Category Archives: Linux Mint

Find The IP Address Of A Linux Mint Computer


Every computer connected to a network receives an IP address, and you might need to know your computer’s IP address for a variety of reasons. Fortunately, Linux Mint makes it easier to find your computer’s IP address through the System Settings utility.

To find your Linux Mint computer’s IP address, first launch the System Settings application by clicking on its icon in the mintmenu. After System Settings launches, scroll down to the Hardware section and then click on the icon for Network .

This will bring up the Network utility. In the left-hand pane of the window, the utility will list all of the available network connections on your computer. In the right-hand pane, it will show details of the currently selected network connection. To find the IP address for a specific connection, left-click on the connect for which you wish to find the address. The right-hand pane will then show the details, including both the IPv4 and the IPv6 addresses.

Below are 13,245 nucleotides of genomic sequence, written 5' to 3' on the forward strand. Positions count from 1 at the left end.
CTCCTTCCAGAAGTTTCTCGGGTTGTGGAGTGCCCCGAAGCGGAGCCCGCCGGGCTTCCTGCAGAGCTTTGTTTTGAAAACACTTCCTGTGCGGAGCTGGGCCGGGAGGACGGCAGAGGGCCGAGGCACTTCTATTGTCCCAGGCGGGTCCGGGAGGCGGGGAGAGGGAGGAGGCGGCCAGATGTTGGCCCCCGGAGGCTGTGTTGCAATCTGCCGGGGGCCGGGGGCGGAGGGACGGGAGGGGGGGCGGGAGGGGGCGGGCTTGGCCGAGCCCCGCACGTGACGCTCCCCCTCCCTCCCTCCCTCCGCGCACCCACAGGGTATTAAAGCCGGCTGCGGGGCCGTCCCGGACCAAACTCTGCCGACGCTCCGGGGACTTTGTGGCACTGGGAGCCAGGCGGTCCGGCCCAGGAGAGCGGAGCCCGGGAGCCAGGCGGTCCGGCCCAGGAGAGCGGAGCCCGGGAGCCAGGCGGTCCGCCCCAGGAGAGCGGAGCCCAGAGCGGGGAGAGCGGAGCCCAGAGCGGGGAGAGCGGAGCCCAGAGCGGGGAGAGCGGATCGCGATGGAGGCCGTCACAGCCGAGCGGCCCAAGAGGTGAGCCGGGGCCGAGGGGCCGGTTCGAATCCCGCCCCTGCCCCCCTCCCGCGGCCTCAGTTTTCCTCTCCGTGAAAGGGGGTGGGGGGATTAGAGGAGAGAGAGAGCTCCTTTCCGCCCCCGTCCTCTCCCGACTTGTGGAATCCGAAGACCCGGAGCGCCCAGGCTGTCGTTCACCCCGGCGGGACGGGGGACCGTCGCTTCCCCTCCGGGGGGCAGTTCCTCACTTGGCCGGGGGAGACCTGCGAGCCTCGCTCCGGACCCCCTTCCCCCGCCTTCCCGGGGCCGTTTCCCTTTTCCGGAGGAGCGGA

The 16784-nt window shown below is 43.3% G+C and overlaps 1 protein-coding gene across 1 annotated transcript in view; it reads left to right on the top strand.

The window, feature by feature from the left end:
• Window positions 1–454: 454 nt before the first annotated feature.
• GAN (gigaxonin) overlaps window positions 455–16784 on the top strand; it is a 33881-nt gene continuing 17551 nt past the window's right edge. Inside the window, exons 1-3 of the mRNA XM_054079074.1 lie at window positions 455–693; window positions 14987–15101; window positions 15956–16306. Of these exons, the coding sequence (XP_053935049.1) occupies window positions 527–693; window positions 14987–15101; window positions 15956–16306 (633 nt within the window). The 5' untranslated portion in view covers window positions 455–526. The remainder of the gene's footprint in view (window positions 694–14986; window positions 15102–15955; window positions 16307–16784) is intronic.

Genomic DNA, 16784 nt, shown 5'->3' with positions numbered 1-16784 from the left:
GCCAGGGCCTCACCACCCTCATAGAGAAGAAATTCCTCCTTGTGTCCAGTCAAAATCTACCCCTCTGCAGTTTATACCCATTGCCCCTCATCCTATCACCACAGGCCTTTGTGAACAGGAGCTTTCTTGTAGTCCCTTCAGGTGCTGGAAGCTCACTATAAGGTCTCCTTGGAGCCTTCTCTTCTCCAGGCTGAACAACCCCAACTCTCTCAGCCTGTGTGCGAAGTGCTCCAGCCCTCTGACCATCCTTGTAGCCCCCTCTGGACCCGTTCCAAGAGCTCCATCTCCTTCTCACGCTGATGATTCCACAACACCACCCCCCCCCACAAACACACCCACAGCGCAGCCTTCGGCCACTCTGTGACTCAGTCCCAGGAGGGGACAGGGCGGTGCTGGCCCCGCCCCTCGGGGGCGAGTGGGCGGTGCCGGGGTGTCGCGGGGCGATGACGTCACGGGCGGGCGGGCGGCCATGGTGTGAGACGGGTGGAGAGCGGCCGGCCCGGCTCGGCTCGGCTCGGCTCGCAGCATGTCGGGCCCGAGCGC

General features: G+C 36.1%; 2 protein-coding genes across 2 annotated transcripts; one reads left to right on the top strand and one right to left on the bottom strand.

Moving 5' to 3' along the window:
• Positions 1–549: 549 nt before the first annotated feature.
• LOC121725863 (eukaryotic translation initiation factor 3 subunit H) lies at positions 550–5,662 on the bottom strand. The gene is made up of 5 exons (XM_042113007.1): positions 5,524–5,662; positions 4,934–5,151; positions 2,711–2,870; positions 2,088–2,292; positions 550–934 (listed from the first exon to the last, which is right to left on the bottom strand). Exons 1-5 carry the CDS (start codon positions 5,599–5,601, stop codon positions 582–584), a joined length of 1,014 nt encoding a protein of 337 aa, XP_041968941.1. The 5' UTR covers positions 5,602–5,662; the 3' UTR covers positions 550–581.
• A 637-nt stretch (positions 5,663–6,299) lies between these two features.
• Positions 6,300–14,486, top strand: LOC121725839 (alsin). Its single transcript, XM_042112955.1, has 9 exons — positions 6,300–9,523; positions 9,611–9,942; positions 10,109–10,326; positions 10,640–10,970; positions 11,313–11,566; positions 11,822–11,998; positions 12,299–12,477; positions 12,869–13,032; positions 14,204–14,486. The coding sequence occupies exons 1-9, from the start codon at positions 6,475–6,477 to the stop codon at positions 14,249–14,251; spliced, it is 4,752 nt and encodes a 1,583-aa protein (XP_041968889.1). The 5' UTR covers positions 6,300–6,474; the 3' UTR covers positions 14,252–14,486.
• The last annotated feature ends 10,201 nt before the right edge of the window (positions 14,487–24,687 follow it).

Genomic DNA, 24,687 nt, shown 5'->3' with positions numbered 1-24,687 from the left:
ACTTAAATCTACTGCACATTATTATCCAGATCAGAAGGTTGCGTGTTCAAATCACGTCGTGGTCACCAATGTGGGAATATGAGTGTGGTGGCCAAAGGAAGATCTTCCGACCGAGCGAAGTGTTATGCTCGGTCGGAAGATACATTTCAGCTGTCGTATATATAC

Create A Bootable Linux Mint Flash Drive


When you installed Linux Mint on your computer, you might have you used a burned DVD-ROM to do it.

But, let’s face it – DVD-ROMs are a pain to use. Compared to hard drives or USB flash drives, they’re quite slow, since even the fastest optical drive can’t keep up with a hard drive or a flash drive. They’re also quite noisy, and it can become annoying to listen to the optical drive endlessly grinding away.

And depending on the age of the computer, there’s an excellent chance the optical drive might just break down. One of Linux Mint’s strengths is that it has lower system requirements and can be installed on older machines. But optical drives have motors, and motors break down. Occasionally attempting to install Linux Mint on an older machine will cause the optical drive break down from the strain of attempting to boot off a DVD